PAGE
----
Statin drugs cause early embryo lethality in animals. - GreenMedInfo Summary
Early embryonic lethality caused by targeted disruption of the 3-hydroxy-3-methylglutaryl-CoA reductase gene.
J Biol Chem. 2003 Oct 31 ;278(44):42936-41. Epub 2003 Aug 14. PMID: 12920113
Department of Metabolic Diseases, Faculty of Medicine, University of Tokyo, Tokyo 113-8655, Japan.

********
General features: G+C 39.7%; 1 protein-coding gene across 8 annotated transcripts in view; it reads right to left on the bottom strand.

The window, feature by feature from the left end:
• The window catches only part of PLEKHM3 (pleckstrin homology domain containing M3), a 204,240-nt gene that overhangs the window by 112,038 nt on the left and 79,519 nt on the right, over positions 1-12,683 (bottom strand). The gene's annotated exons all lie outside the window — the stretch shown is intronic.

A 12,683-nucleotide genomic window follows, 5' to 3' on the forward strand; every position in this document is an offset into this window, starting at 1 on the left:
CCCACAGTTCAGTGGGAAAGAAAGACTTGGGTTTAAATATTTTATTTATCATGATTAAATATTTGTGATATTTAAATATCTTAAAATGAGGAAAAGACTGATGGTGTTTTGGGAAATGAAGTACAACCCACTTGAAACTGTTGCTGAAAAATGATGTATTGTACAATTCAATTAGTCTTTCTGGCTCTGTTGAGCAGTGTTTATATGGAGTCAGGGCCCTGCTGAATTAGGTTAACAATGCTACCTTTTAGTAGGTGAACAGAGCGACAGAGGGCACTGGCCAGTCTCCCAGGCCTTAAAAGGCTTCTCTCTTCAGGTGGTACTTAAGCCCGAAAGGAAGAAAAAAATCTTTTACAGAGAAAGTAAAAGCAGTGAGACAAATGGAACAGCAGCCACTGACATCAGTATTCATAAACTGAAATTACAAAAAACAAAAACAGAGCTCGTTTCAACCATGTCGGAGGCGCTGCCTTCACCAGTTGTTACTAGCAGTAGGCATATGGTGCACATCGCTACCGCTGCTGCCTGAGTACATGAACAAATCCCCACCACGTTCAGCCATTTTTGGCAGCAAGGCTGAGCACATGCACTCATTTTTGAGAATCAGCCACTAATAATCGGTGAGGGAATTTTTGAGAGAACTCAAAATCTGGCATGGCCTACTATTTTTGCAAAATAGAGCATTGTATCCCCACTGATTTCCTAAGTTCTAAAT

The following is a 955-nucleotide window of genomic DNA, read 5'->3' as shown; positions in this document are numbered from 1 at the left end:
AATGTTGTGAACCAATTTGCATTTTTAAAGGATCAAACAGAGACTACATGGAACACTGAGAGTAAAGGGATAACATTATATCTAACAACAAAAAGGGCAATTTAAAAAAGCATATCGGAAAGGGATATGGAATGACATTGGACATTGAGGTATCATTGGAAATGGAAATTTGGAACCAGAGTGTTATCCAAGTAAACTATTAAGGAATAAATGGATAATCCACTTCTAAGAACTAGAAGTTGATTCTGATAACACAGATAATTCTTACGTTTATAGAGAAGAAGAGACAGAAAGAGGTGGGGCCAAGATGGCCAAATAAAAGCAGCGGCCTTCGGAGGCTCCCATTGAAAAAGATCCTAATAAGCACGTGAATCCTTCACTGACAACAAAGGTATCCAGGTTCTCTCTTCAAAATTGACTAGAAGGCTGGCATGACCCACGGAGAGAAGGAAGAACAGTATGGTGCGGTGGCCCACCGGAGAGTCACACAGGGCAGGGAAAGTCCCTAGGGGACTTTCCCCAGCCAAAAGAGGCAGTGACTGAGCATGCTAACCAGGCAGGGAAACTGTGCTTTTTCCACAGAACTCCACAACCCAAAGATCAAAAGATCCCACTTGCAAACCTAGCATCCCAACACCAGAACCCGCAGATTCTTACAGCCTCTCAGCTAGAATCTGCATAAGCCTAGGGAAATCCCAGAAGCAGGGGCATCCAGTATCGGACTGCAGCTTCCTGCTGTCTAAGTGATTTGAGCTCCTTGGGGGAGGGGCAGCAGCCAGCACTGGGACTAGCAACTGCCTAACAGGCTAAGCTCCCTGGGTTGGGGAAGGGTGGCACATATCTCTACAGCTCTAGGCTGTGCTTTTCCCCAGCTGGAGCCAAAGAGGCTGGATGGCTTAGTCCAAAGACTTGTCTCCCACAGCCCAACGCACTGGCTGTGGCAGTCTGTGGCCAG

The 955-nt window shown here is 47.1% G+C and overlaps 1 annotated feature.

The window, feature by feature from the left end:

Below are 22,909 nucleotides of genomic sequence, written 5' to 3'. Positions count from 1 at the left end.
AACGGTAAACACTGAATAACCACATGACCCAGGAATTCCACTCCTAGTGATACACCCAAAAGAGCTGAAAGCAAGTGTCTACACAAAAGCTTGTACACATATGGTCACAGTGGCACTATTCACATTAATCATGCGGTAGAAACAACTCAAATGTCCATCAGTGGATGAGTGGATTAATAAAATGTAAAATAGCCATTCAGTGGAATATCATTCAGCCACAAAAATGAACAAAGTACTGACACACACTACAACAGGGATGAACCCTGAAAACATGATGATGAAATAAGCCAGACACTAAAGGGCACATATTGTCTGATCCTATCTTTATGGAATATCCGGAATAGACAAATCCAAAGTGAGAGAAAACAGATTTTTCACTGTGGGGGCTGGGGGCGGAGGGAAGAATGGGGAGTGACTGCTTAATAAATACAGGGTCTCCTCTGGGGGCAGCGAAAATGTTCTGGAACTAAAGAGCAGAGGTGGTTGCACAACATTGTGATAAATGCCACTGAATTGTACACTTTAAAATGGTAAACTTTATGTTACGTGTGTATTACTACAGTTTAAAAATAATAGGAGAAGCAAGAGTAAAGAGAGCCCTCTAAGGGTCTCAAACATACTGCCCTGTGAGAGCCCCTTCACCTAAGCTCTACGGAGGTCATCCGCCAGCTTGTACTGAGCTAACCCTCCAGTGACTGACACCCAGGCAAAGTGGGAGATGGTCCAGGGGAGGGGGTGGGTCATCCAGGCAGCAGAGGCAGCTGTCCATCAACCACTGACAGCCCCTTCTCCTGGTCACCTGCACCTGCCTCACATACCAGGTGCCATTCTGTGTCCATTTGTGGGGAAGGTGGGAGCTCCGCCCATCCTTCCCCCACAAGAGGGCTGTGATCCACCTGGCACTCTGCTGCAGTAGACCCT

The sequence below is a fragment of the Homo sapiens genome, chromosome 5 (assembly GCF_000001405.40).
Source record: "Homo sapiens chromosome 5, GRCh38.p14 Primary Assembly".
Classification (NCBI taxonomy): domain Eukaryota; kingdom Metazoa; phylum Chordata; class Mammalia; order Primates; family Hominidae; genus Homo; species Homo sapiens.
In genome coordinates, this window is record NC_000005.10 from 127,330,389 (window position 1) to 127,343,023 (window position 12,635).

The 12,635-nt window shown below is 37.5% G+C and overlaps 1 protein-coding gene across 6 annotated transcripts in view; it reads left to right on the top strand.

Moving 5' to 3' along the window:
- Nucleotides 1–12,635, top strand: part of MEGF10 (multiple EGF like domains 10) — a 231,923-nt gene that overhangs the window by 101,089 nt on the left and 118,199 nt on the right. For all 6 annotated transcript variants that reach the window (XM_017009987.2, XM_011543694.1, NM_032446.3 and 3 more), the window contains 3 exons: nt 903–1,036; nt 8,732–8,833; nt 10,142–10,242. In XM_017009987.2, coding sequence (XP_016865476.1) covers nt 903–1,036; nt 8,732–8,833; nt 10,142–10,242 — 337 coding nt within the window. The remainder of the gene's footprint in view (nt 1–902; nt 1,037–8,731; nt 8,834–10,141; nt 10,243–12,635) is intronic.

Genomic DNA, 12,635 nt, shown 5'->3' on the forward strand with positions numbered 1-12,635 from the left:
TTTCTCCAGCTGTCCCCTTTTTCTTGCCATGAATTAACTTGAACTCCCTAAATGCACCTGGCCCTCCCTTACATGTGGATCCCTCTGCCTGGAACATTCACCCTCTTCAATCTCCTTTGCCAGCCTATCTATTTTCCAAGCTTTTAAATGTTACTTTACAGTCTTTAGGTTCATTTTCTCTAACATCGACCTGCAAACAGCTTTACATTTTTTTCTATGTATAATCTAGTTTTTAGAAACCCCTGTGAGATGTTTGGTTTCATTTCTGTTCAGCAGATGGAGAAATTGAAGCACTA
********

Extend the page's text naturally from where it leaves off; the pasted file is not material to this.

The endoplasmic reticulum (ER) enzyme 3-hydroxy-3-methylglutaryl coenzyme A (HMG-CoA) reductase, which converts HMG-CoA to mevalonate, catalyzes the ratelimiting step in cholesterol biosynthesis. Because this mevalonate pathway also produces several non-sterol isoprenoid compounds, the level of HMG-CoA reductase activity may coordinate many cellular processes and functions. We used gene targeting to knock out the mouse HMG-CoA reductase gene. The heterozygous mutant mice (Hmgcr+/-) appeared normal in their development and gross anatomy and were fertile. Although HMG-CoA reductase activities were reduced in Hmgcr+/- embryonic fibroblasts, the enzyme activities and cholesterol biosynthesis remained unaffected in the liver from Hmgcr+/- mice, suggesting that the haploid amount of Hmgcr gene is not rate-limiting in the hepatic cholesterol homeostasis. Consistently, plasma lipoprotein profiles were similar between Hmgcr+/- and Hmgcr+/+ mice. In contrast, the embryos homozygous for the Hmgcr mutant allele were recovered at the blastocyst stage, but not at E8.5, indicating that HMG-CoA reductase is crucial for early development of the mouse embryos. The lethal phenotype was not completely rescued by supplementing the dams with mevalonate. Although it has been postulated that a second, peroxisome-specific HMG-CoA reductase could substitute for the ER reductase in vitro, we speculate that the putative peroxisomal reductase gene, if existed, does not fully compensate for the lack of the ER enzyme at least in embryogenesis.